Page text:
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Fizzing to the top

Fizzing to the top
THE MANAGER: David Chait

Appointed to the plum but the demanding position of Coca-Cola Beverages Botswana (CCBB) General Manager in January, David Chait is a man on a mission.

The South African is determined to ensure the company’s products remain the soft-drink of choice for locals.

With over 15 years of experience at Coca-Cola Beverages Africa (CCBA) Group, Chait certainly has the credentials to keep coke at the top.

An accountant by profession, the father-of-two joined CBBA’s South African enterprise in 2004, starting off in the finance department.

Through hard work, determination, and ability, Chait has risen through the ranks and is now perched at the top of operations in Botswana.

The Voice’s KABELO ADAMSON caught up with the inspiring businessman to talk all things coke.

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Q. Coca-Cola is one of the biggest brands in the world. However, in recent years the local market has seen the emergence of considerably cheaper in-house brands. How has CCBB positioned itself to respond to this development?

We are very fortunate because we are, and believe that we are, loved by Batswana.

Brand coke is a loved brand in the country and we have got products which we are very proud of.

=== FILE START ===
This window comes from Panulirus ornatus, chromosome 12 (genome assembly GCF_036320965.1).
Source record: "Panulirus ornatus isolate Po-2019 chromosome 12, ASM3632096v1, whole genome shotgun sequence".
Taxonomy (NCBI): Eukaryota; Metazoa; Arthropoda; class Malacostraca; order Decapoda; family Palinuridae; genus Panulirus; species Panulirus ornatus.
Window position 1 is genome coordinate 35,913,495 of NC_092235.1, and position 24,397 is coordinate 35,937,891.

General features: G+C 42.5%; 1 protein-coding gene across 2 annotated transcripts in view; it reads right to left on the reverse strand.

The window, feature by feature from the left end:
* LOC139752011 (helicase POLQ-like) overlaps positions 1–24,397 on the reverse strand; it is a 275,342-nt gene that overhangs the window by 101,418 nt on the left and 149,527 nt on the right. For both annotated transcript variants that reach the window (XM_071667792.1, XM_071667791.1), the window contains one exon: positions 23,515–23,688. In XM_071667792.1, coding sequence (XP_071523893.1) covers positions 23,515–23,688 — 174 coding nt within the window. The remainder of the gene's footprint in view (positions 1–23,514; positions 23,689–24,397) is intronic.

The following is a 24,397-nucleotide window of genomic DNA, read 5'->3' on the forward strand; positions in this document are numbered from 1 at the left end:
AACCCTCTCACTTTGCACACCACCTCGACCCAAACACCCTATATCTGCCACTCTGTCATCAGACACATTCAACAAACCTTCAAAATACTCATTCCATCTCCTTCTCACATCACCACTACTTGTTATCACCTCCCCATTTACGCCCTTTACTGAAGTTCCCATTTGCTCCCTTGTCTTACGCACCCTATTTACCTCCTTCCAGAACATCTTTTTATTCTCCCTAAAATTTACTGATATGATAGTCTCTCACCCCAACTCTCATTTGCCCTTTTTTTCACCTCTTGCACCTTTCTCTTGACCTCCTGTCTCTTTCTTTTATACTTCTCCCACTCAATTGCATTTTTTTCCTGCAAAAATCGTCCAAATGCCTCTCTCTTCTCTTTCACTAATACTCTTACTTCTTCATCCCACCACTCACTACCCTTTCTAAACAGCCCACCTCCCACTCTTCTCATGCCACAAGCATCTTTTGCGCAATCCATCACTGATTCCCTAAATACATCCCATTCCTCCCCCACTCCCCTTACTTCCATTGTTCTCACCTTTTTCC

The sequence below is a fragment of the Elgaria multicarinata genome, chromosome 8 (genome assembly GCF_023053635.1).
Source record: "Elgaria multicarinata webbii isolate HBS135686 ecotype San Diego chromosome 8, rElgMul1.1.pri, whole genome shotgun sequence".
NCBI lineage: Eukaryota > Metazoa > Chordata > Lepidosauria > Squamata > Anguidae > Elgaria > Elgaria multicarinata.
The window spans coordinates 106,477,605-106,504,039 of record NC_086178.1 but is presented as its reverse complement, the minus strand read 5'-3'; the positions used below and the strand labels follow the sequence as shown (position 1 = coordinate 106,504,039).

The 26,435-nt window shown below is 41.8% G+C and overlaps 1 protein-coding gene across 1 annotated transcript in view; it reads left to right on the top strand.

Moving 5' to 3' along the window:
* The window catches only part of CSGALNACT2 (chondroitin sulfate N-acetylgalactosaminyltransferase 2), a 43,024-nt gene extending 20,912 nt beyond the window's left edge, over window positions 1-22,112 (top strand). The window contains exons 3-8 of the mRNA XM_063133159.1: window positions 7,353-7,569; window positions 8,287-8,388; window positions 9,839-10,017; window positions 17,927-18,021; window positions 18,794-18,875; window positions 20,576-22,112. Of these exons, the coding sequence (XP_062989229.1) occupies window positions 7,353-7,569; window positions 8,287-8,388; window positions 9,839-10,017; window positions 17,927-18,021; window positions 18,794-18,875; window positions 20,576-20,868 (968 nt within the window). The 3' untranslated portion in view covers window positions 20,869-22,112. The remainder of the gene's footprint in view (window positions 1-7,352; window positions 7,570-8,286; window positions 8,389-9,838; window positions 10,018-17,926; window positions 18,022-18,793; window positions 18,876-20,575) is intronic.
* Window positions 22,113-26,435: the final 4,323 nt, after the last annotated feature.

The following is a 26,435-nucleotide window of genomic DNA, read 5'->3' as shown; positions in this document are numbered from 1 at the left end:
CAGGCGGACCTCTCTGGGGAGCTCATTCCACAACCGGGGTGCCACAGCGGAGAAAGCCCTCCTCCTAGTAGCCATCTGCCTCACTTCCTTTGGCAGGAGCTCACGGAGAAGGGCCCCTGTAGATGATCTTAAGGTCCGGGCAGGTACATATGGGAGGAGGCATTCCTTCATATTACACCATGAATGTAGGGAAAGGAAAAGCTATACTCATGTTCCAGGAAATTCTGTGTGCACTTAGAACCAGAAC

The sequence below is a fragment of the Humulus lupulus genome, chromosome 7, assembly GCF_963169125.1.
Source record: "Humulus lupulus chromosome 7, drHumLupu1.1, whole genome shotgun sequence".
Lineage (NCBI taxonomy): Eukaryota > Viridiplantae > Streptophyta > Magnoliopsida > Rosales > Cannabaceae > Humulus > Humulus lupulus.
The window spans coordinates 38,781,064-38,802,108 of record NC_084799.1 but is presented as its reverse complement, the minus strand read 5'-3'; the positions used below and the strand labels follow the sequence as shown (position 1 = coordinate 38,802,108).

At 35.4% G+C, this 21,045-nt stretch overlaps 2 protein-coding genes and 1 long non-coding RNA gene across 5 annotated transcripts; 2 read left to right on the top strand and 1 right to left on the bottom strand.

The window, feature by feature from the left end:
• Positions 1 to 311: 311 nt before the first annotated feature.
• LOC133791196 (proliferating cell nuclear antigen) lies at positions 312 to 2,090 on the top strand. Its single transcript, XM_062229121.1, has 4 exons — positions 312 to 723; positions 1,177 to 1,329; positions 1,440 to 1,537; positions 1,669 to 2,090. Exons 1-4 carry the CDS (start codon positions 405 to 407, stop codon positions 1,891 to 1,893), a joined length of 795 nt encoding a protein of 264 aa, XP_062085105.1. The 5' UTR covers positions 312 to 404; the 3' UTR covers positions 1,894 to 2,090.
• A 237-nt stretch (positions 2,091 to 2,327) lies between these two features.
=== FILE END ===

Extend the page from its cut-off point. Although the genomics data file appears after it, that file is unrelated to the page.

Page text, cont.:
As long as we make them available and have them within an arm’s reach and cold, we believe we are in a good space.

But yes, we appreciate the presence of those in-house brands and understand they play for price but for us, we have very high standards in terms of quality and would never sacrifice that for price.

Q. It has been noted in the past that local operations cannot meet local demand. When can we expect the company to produce to full capacity to meet demand?

That is one of my top priorities to ensure that in the future we produce to full capacity to meet local demand without necessarily relying on imports to supplement what we produce here.

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We can’t reveal much at the moment, but we have been in consultation with the government through the Ministry of Investment, Trade, and Industry (MITI) where we held discussions with Minister Peggy Serame on what we would need to invest because we are able to supplement a lot of that volume out of South Africa.

Any Coca-cola bottling operations would like to be self-sufficient and not rely on another party, but it needs to make economic sense for us to invest in a new plant in Botswana.

Q. But are there plans to invest in a new plant?

Yes, we are looking into it.

We have actually started developing a business plan to find out if it makes business sense and whether it is going to be financially viable to invest here because our preference would be to have a self-sustenance business here in Botswana.